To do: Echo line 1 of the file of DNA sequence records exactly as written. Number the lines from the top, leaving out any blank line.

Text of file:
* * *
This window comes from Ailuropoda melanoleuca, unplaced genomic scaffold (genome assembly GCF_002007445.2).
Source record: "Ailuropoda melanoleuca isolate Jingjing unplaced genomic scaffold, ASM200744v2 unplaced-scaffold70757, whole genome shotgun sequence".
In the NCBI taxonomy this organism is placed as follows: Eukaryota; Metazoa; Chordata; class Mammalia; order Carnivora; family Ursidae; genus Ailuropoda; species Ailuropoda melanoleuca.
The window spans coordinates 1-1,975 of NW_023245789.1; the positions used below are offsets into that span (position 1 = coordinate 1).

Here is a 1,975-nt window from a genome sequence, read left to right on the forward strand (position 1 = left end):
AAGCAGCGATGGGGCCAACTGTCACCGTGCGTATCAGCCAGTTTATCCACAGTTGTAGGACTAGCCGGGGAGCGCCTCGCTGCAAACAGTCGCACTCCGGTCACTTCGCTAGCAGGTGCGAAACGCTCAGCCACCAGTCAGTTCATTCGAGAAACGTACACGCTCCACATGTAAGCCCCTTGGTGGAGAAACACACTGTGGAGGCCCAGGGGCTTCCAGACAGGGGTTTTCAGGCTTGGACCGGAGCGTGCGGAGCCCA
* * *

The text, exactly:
This window comes from Ailuropoda melanoleuca, unplaced genomic scaffold (genome assembly GCF_002007445.2).